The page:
In seeking to mirror society, television mirrors the failings, the temptations and desires, to which man is prone, setting love at a distance, dehumanising and destroying it. Exceptionally, the truth of a greater love, of someone giving a life for others, as witnessed by a Mother Teresa, will shine through the poisoned darkness of the television screen. But the ideals of human love, being so frail, so intimate and personal, can never be successfully upheld against the falsifying and degrading power of the lens, with its obsession with visual fantasies and sensations.

If this Longford Report were nothing more than an anthology of such fulminations it would be treated with deserved contempt, or read for laughs. There is, however, the possibility that it will be taken seriously — and not only by the press. It panders to those who wish to repress; and it does so in language which does not always conceal its strident undertones. Referring to Denmark, the report says: "We should make it clear, however, that in terms of British discussion the connection between pornography and delinquency is a subsidiary issue. We are, of course, concerned with this, but more deeply with the far wider issue of the connection between pornography and national morals" (my italics). The presumption is that if only pornography could be got rid of, if somehow the place could be "cleaned up," then the moral fibre of the nation would at once be strengthened. And at this point, one realises that there might be something — not a lot, but something — in the opposed creed which declares, according to Maurice Girodias, "moral censorship is really nothing but political censorship in this disguise" (The Obscenity Report, Olympia Press, 50p). It is a mark of modern dictatorships that they seek to improve "national morals" by rigid censorship; and those who think that totalitarianism in one or other of its manifestations has been for many years, is now, and will remain in the foreseeable future, easily the greatest political and moral danger to which we are subject, will be, initially, deeply suspicious of, and, upon consideration, profoundly opposed to, the chief conclusions of this Longford Report.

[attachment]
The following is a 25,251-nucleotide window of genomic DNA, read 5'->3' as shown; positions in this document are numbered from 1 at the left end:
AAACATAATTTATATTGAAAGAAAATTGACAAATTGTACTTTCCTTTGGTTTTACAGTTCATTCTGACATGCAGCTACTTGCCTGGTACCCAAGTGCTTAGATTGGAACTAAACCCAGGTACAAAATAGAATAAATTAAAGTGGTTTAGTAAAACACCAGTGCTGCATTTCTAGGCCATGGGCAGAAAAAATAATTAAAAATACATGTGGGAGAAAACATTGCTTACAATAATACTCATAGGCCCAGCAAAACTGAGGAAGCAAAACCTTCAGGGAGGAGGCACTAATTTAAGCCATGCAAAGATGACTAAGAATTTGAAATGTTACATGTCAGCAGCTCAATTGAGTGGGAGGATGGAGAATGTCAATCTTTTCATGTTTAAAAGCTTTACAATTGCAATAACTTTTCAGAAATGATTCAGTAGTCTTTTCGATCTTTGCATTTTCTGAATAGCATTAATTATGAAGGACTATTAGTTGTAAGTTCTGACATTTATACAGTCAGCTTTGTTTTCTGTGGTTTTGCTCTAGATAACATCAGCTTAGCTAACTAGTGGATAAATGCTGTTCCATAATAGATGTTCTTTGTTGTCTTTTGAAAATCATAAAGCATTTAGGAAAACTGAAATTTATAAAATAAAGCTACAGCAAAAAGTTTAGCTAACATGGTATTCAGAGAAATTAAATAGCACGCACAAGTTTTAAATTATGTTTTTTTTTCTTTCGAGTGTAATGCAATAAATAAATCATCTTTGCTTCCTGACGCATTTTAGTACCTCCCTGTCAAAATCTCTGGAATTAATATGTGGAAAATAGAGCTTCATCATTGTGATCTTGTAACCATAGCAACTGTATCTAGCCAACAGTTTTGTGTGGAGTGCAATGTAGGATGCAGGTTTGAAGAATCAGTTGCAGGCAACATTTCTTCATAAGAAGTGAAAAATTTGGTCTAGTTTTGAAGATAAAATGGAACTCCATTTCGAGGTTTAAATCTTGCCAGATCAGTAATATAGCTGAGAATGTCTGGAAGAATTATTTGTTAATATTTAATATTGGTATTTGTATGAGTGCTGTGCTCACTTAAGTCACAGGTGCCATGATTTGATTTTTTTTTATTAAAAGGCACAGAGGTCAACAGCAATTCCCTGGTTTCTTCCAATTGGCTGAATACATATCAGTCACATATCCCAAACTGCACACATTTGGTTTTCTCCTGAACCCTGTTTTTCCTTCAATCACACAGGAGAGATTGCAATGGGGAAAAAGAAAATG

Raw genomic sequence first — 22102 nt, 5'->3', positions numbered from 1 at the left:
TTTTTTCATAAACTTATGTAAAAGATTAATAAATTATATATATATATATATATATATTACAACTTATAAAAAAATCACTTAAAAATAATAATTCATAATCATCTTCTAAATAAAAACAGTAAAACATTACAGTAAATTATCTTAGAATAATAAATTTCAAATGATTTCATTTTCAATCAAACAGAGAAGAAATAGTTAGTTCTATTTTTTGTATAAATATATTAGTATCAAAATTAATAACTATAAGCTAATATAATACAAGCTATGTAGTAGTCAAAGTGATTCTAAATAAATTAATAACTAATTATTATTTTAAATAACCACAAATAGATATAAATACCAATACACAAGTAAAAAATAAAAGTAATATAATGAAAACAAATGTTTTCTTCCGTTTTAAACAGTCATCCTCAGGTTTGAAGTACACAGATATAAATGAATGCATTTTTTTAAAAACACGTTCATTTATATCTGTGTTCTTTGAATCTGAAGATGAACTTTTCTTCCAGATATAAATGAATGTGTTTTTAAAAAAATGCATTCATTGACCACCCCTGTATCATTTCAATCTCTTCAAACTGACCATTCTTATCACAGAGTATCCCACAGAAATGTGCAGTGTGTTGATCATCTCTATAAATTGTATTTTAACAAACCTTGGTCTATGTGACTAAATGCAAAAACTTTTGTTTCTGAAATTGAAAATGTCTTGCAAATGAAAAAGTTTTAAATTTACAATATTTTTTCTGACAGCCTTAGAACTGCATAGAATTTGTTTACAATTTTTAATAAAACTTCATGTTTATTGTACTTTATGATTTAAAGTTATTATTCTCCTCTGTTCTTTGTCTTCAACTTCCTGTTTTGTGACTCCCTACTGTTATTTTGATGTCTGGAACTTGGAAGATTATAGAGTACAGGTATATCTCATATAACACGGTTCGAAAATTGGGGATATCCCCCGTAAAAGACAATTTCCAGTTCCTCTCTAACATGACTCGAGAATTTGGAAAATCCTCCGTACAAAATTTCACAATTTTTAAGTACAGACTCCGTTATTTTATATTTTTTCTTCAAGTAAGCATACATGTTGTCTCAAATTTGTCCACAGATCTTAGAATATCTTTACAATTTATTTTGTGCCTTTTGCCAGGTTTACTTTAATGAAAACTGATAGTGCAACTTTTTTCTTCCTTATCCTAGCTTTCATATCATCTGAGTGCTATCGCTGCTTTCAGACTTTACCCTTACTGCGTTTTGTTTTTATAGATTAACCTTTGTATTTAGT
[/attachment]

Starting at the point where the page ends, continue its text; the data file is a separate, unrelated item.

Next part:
It proposes a new Obscenity Bill which includes a revised test of obscenity under which "an article or a performance of a play is obscene if its effect, taken as a whole, is to outrage contemporary standards of decency or humanity accepted by the public at large." It is worth recalling, at this point, that Hitler's persecution of the Jews, gas chambers and all, taken as a whole, did not in the least outrage the contemporary standards of decency and humanity accepted by the pre-1945 German public at large. I am not impressed by those who argue that the nature of the human race has improved since 1945; and in this regard I am, I suppose, at one with the signatories of this Report. Also, it seems to me that it is certain that pornography has the capacity to influence behaviour, and I do not personally doubt that crimes have been committed, which, had the criminal not had access to pornographic material, would not have been committed. The Bible has influenced behaviour; so too have Plato's Republic and Das Kapita/ and Mein Kampf and I dare say that Justine has or even L'Histoire d'O. To my mind, the Republic Is the most dangerous of these books, and has done the most damage: is, that is, the most corrupting. Others will choose differently. But who would say that the pornographic books were more corrupting and therefore potentially more corrupting than the religious or philosophical or doctrinaire? The pornographic is peripheral and not central, and it propounds nothing. It influences, but only marginally. Despite subjecting themselves, for the sake of the cause, to a vast amount of pornography, the brave volunteer members of Lord Longford's Commission, including Chairman Longford, do not seem to be much the worse for wear, and indeed, judging from the conversations I have had with some of the members, they enjoyed themselves tremendously. What the Report is saying, although I imagine that only Peregrine Worsthorne among its members will admit the fact, is something like this: "Pornography does not corrupt me; but it might corrupt you and it will corrupt them." But even if the elitist argument were accepted, it still does not follow that pornography ought therefore to be banned — and banned, what is more, under a new — and potentially far more capacious — definition to do with indecency and inhumanity.